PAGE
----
Diana Organ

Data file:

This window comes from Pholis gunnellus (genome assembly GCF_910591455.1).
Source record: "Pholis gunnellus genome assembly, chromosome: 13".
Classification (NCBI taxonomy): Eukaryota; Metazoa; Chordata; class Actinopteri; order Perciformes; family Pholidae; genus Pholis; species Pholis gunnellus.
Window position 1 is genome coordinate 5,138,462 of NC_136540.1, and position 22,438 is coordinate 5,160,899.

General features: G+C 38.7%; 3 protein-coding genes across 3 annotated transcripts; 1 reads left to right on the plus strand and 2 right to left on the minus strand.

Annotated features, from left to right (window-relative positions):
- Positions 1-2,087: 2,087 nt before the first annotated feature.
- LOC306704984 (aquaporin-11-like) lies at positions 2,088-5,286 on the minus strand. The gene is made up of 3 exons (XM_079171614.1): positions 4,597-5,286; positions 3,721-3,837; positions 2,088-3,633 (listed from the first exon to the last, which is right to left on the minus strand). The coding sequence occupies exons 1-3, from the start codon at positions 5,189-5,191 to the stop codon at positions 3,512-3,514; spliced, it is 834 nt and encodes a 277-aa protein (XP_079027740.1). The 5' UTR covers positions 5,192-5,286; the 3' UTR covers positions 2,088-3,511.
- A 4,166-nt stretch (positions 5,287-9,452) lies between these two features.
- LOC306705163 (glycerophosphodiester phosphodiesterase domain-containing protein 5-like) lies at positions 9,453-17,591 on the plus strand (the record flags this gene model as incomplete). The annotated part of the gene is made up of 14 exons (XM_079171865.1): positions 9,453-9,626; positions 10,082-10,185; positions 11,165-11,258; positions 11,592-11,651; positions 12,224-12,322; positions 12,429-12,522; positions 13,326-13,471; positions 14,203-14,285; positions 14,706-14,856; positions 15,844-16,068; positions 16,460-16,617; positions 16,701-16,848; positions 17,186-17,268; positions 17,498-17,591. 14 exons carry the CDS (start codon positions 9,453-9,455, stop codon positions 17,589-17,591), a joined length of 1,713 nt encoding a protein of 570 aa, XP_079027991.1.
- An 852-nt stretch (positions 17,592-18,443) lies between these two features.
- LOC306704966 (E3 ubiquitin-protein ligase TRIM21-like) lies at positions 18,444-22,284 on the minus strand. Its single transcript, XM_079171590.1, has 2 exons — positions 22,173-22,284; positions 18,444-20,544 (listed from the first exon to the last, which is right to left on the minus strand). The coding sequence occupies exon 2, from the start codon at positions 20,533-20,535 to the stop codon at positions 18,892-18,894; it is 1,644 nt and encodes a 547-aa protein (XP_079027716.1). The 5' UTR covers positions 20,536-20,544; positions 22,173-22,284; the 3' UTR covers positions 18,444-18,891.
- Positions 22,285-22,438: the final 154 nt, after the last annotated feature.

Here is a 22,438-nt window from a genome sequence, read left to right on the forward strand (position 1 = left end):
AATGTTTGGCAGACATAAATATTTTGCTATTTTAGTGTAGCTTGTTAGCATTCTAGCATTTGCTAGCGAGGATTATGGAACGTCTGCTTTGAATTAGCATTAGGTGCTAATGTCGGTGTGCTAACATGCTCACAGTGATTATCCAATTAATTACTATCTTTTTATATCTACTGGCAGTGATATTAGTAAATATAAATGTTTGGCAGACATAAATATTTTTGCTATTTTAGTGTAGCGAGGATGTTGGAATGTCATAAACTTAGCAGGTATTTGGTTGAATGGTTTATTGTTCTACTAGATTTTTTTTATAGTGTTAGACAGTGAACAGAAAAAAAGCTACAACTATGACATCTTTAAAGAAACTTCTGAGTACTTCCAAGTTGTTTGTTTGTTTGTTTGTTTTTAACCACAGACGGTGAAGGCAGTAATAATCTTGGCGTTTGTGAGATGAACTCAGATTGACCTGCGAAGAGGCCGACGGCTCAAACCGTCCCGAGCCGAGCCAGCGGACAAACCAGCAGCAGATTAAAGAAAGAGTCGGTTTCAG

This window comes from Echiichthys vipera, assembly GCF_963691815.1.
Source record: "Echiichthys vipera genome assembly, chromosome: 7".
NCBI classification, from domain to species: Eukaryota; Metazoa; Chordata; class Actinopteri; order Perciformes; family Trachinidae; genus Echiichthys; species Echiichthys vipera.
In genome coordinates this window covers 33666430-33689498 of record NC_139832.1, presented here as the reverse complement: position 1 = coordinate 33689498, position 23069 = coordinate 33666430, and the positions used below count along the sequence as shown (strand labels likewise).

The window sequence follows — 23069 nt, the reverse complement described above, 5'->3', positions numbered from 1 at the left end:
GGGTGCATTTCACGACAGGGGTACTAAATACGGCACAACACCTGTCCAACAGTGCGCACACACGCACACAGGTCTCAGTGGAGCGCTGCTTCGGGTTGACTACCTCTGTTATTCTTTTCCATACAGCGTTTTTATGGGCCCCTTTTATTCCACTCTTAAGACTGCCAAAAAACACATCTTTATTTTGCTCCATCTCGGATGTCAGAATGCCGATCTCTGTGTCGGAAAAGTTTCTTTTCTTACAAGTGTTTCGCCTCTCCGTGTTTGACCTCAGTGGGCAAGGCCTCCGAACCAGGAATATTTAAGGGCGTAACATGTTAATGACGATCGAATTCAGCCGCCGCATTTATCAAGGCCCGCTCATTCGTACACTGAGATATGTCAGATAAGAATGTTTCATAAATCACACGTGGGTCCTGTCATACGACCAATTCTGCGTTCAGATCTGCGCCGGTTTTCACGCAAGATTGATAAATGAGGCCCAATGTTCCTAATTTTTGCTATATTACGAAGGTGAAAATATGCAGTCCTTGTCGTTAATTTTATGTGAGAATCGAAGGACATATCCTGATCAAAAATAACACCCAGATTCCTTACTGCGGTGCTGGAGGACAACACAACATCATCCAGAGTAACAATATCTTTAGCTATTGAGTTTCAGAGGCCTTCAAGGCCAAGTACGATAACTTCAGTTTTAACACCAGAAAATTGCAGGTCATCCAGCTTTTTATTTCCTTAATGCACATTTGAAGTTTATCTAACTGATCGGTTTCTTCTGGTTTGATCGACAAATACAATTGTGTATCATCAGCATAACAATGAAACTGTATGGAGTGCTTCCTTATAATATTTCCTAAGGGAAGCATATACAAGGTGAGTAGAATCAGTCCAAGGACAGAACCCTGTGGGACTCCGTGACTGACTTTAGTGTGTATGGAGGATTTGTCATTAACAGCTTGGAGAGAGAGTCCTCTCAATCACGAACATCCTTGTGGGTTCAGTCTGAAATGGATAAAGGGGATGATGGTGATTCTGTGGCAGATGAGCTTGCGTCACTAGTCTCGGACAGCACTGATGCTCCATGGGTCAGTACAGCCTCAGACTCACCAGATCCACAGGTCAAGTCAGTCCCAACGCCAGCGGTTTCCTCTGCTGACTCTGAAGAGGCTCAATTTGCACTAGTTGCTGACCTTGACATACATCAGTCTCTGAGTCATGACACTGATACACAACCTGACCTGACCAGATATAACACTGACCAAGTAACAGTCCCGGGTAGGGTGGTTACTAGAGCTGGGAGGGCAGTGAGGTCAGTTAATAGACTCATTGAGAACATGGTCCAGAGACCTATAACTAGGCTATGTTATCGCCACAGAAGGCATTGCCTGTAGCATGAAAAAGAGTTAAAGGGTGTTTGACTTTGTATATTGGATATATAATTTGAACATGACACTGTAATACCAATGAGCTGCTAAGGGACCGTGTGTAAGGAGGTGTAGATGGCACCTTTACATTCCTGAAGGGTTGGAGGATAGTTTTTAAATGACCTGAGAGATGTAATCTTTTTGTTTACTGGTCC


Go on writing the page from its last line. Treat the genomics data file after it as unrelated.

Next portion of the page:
123. Following on from that, earlier you talked about the difficulties that the Department have about getting over its territorial approach, its silo mentality, its change culture, to reach across its own Department, but, following on from what Paddy has just said, in the DEFRA publication, they are saying that they are leading across Government on sustainable development; and we have already talked about the difficulties because the Department does not have the responsibility for land use planning, and there have been criticisms about how that particular Department has shown the way about sustainable development. I wonder if you can give us any evidence of actually DEFRA really reaching across Government Departments on sustainable development, or is there none?